John Wall is Professor of Philosophy, Religion, and Childhood Studies, as well as Director of the Childism Institute, at Rutgers University Camden. He is a theoretical ethicist who has written or edited nine books and dozens of articles in political philosophy, post-structuralism, the philosophy of religion, and children’s rights. He is best known for developing the concept of childism, or the normative empowerment of children, as well as his advocacy for ageless suffrage.
My latest book is Give Children the Vote: On Democratizing Democracy (Bloomsbury 2022). It argues that denying children the vote in democratic societies is both unjust and counterproductive. Using political philosophy, history, and childhood studies, it responds to the major objections made to children’s suffrage and shows why ageless enfranchisement is in reality both important for democracy and beneficial for both children and societies. It also makes the childist case that, just as with other enfranchised groups over history, children’s suffrage would lead to stronger democratic norms and structures.
I am co-editor with Sarada Balagopalan and Karen Wells of The Bloomsbury Handbook of Theories in Childhood Studies (Bloomsbury 2023, forthcoming), a 26-chapter volume by leading global experts that advances cutting-edge theoretical work in the field of childhood studies.
I am also editor of Exploring Children’s Suffrage: Interdisciplinary Perspectives on Ageless Voting (Palgrave Macmillan 2023), a multidisciplinary study of ageless enfranchisement by leading political scientists, philosophers, sociologists, historians, economists, medical researchers, legal scholars, and others. And I am co-editor with Tanu Biswas of a forthcoming five-article special issue of the journal Children & Society (2023) on the theme of “Childism.”
My current book project is titled Transsensus and explores the connection between politics and aesthetics. I am working on a novel titled The Art of Being.
Since 2019, I have been the founding director of the Childism Institute, which is a global collaboration dedicated to challenging children’s historical marginalization by transforming scholarly, social, and political structures and norms. In this capacity, I lead a team of 12 advisory board members in the organization of colloquia, workshops, conferences, speakers, collaborative publications, opinion pieces, special issues of journals, edited volumes, and books, as well as developing workshops and consultations for local, national, and international organizations run by both adults and children to understand how childism could inform – and be informed by – their work.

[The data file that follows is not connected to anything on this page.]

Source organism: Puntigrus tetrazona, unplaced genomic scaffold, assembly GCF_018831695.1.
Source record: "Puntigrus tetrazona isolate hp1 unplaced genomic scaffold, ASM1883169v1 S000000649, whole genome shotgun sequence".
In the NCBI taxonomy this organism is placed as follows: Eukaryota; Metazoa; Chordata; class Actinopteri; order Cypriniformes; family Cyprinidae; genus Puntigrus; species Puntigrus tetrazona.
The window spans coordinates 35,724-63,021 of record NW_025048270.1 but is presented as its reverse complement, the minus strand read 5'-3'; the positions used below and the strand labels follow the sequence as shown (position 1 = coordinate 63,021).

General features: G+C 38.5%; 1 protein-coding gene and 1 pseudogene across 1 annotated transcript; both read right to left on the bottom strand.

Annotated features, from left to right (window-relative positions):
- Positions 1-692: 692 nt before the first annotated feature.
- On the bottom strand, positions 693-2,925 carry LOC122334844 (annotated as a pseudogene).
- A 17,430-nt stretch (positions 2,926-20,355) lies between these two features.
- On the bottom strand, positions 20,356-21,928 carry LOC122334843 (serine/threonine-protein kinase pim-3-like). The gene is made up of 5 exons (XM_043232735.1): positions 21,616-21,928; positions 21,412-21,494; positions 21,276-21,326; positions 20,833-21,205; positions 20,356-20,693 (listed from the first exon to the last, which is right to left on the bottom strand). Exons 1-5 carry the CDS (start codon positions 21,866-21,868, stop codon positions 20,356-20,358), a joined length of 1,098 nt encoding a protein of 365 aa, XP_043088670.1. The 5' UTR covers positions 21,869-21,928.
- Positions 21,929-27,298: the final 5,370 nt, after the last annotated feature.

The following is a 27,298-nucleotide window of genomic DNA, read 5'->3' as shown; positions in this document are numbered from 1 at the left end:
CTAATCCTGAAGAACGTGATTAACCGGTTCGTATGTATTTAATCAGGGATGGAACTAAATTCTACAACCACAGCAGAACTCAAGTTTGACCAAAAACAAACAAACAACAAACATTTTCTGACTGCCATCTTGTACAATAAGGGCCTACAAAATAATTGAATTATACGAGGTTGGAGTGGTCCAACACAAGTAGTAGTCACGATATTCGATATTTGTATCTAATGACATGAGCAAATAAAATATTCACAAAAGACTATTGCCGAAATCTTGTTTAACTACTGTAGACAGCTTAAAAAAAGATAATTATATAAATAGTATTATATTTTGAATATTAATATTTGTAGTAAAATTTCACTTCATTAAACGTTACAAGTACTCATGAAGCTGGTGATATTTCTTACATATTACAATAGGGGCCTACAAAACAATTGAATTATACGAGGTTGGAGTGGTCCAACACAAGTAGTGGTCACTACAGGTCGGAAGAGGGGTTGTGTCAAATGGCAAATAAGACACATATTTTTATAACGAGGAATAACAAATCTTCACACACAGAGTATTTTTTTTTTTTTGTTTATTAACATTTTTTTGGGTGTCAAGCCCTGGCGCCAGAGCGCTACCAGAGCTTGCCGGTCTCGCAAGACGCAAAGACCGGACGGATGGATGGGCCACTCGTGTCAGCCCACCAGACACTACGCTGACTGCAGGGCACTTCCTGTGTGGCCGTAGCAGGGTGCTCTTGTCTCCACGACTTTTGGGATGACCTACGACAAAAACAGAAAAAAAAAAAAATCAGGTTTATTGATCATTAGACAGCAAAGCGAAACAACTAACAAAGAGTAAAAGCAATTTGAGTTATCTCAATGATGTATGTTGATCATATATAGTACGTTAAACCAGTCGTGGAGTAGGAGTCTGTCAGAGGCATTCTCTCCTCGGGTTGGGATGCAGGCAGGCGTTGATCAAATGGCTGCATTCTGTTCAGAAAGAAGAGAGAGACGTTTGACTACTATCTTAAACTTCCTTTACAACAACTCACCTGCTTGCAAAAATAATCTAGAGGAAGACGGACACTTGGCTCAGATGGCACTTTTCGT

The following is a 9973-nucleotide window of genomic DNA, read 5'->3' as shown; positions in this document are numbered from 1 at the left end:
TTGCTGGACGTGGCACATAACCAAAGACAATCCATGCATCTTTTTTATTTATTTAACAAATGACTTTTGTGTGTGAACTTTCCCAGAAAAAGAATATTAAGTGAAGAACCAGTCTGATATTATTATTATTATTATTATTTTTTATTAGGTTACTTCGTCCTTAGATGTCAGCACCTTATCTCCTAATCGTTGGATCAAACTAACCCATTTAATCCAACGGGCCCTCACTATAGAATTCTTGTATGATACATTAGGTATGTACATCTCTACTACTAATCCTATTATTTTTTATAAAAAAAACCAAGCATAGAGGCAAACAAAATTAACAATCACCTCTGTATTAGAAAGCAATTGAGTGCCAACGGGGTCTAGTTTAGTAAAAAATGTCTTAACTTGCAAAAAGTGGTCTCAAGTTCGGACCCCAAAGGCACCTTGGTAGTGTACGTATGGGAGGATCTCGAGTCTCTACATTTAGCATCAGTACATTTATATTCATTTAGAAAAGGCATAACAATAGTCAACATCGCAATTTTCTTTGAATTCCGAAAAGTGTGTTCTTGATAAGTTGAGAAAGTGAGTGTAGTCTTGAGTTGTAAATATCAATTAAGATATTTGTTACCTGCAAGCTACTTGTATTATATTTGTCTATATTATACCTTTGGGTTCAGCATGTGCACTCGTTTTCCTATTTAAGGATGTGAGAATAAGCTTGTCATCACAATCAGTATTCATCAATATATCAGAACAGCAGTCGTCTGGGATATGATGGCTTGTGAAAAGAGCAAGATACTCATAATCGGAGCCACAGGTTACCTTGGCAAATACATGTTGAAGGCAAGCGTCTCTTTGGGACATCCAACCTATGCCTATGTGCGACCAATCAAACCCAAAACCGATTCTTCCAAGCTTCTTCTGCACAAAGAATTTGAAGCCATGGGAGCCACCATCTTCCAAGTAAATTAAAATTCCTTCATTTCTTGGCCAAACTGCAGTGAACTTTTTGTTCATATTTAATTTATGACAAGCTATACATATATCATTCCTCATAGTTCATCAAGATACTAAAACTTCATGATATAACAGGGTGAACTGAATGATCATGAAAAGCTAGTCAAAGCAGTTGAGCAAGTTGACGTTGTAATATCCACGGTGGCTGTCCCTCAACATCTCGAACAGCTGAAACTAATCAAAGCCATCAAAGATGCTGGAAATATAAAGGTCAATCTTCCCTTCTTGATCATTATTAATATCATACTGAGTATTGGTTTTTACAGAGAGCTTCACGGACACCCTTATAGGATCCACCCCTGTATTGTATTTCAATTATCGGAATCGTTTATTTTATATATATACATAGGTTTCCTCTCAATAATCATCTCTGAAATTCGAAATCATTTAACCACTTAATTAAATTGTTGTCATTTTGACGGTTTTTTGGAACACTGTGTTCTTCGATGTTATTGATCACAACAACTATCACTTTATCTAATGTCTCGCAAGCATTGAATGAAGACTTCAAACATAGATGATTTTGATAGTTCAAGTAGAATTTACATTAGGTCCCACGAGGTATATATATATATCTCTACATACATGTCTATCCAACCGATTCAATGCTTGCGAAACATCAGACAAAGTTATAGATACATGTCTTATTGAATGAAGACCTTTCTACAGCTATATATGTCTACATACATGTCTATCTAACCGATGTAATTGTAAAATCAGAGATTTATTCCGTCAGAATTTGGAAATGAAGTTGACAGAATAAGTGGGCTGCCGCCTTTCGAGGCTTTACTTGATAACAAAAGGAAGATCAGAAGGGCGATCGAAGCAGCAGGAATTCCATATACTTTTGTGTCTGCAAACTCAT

Since 2020 I have been co-founding director with activist Robin Chen of the Children’s Voting Colloquium, an international consortium of scholars and activists working to eliminate voting ages at the local, national, and global levels. This organization has been instrumental in connecting researchers and activists across many countries and backgrounds to build the groundwork for stronger democratic futures.
My previous books include Children’s Rights: Today’s Global Challenge (Rowman & Littlefield 2016), an argument that children’s rights are the major human rights challenge of the twenty-first century; Ethics in Light of Childhood (Georgetown 2010), where I develop the concept of “childism” or empowering children’s experiences to transform social norms; and Moral Creativity (Oxford 2005), a post-structuralist interpretation of moral being as poetic.
I am in addition co-editor of Children and Armed Conflict (Palgrave 2011); Marriage, Health, and the Professions (Eerdmans 2002); and Paul Ricoeur and Contemporary Moral Thought (Routledge 2002; paperback 2016).
In 2006, I helped to create North America’s first doctoral program in Childhood Studies, and from 2010 to 2012 chaired the Childhood Studies and Religion Group at the American Academy of Religion. I was for 12 years chair of Rutgers Camden’s Department of Philosophy and Religion. In Fall 2016, I served as Acting Associate Dean of the Rutgers University Camden Faculty of Arts and Sciences Graduate School and Research. I have chaired or read for numerous dissertations and serve on several scholarly journal editorial boards.
I am regularly interviewed in the media on issues of children’s rights and political philosophy, including for BBC Radio 4, Swedish Public Radio, and other radio shows, for the Washington Post, Philadelphia Inquirer, and other newspapers, and for numerous podcasts and blogs worldwide. Some of this media can be found on the websites of the Childism Institute and the Children’s Voting Colloquium.
I received a Ph.D. in Religious Ethics from the University of Chicago in 1999. I have taught at Rutgers University Camden since 2000, including courses in Children’s Rights, Evil, Biomedical Ethics, Religion and Culture, Introduction to the Bible, and Philosophical and Religious Perspectives on Childhood.
I was awarded a 2006 Board of Trustees Research Fellowship for Scholarly Excellence and a 2005 Provost’s Award for Teaching Excellence.
I live in Philadelphia in the US with my family and grew up in the United Kingdom.